Unique prehistoric musical instrument discovered in Co. Wicklow,
Published by Margaret Gowen & Co., 17 May 2004.
Archaeologists discovered a set of musical pipes believed to have been used 4,000 years ago by prehistoric man in Ireland, making them the world's oldest wooden instruments. The six wooden pipes, which are not joined, were found during excavations of a housing development site near the coastal town of Greystones, south of Dublin.
Archaeologists for Margaret Gowen & Co. Ltd recently made the unique discovery of a set of prehistoric pipes, thought to be from a musical instrument.
Engaged by Mountbrook Homes and Ballymore Properties Ltd to fulfil a planning requirement to monitor site preparation work for a residential development at The Glen, Charlesland, Greystones, Co. Wicklow, the archaeological team under director Bernice Molloy made the discovery during the archaeological excavation of a burnt mound (Fulacht Fiadh) site.
The site, thought to be a cooking site, is one of several partially preserved sites revealed by soil stripping and archaeological investigation which are related to Bronze Age settlement in the location. The archaeological sites have been revealed, investigated and fully recorded in a highly successful, collaborate project with Mountbrook Homes and Ballymore Properties Ltd.
The find consisted of six, graded cylindrical wooden pipes, five arrayed side by side at the bottom of a well-preserved rectangular, wood-lined trough that once held water. The largest is damaged but was over 50cm long. The pipes had been covered and possibly concealed when the site was abandoned. A peg used in the construction of the wooden trough lining has been radio-carbon dated to between 2120BC and 2085BC.
Back in the laboratory, careful cleaning and initial research on the slender and beautifully crafted pipes has identified that they are made of yew wood. They are not perforated, like a recorder or flute, but do have features that suggest they are a set, and that they were attached to something that no longer
With no direct parallels for the pipes, work has been under way to establish what kind of an instrument the pipes might have come from. The experts consulted suggest that the pipes, which lack finger holes (like those on a wooden flute tin whistle or recorder), may have formed part of a multi-flute instrument or pipe organ. These instruments utilise the different lengths of the air column in the pipes to generate the melodic or harmonic content of the instrument’s musical sound.
Close-up of prehistoric pipes in-situ.
At present, experts including Dr. Peter Holmes, an expert in the reconstruction of ancient instruments from the UK and Simon O’Dwyer, who is shortly to publish a book on early Irish musical instruments, and have been assisting the archaeologists in the analysis of the pipes. Dr. Ann Buckley from University College, Maynooth and Frank Cullen and artist and wood carver have also examined the pipes.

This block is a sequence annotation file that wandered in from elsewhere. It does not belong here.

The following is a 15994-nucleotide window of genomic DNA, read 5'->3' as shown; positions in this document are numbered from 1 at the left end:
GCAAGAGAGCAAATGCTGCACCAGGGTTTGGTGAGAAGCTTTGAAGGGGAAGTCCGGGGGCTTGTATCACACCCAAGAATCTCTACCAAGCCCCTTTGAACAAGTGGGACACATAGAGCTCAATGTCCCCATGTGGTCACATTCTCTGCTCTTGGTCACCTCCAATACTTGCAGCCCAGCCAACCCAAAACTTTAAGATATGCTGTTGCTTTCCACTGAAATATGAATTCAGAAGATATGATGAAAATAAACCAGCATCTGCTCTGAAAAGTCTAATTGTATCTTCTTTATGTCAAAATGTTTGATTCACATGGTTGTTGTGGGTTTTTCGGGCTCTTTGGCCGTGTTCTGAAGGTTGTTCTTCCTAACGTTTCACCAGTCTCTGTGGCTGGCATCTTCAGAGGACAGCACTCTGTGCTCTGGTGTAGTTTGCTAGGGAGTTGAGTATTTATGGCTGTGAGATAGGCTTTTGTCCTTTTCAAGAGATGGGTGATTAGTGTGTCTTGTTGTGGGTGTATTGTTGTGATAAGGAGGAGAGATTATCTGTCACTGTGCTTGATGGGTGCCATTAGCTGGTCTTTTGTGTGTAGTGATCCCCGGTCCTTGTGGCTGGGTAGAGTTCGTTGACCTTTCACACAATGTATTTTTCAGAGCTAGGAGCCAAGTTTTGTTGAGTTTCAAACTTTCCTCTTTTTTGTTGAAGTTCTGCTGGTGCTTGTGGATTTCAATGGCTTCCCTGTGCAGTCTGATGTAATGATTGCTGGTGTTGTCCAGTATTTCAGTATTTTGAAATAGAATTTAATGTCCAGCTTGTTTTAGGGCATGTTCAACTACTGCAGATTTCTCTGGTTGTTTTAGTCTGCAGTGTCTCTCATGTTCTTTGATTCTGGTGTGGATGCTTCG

Coincidently, work on other early Irish wooden musical instruments has been under way and two papers written by Greer Ramsey of the Armagh County Museum and a Scottish expert, John Purser, are shortly to be published by the Ulster Journal of Archaeology.
The combined weight of research and expertise assembled so far suggests that the find is truly unique and that we may have the remains of the earliest wooden piped instrument ever found in an archaeological context in Europe. Research suggests that the earliest recorded wooden musical instruments from an archaeological context date to the 5-6th century BC while the pipes from Charlesland are more than 1000 years older. On the other hand, simple bone flutes and whistles have been found from earliest prehistory going back to Neanderthal man. So, music formed an important part of prehistoric life.
Ireland does not lack musical instruments of prehistoric date. Most notable are the truly spectacular cast bronze horns of the later Bronze Age and Iron Age. The only other wooden instruments, all made of yew wood also, are a set of four curved pipes from Killyfadda, Co. Tyrone (400BC) the Bekan Horn from Co. Mayo dating to 700AD and a short conical wooden horn from the River Erne in Co. Fermanagh dated to 700AD also.
It is still unclear how the instrument might have been played. Nothing is known of the mechanism, if any, used to make individual pipes ‘speak’ but the assembled instrument might well have been a precursor to the ancient pipe organ. However, initial experiments have indicated that the pipes generate the notes E flat, A flat and F natural. E flat is common pitch for many ancient Irish horns.
The method of creating the hollow pipes is also not yet established but it is clear that a lathe was not
Source: Margaret Gowen & Co.
There are still doubts about if this supposed
instrument is either a pan-pipe or simply some kind of
"primitive" wooden tube organ.
According to the archaeologist Margaret Gowen; "It appears to be
1,000 years older than anything I can find on record, certainly in
Europe. "There is a suggestion of an early Chinese composite
instrument like pan pipes with a gourd that is the wind chamber going
back to about 1500 BCE, but that is an illustration rather than the
instrument," on the other hand, a similar instrument (a wooden
pipe organ) at least 2000 years old (dating back to roman times) has
been found in Hungary.
The chance that this might be a kind of instrument that could be
attached to some sort of flexible bag, such as a bagpipe, is unlikely.
This instrument doesn't have any kind of blowpipe or chanter and the
pipes are disposed in a way that doesn't support that theory.
Besides, until today, no artefact of the kind has
ever been found.
The absence of archaeological
evidences of such instruments makes the origins or history of the
bagpipes to be, still today, involved in much speculation.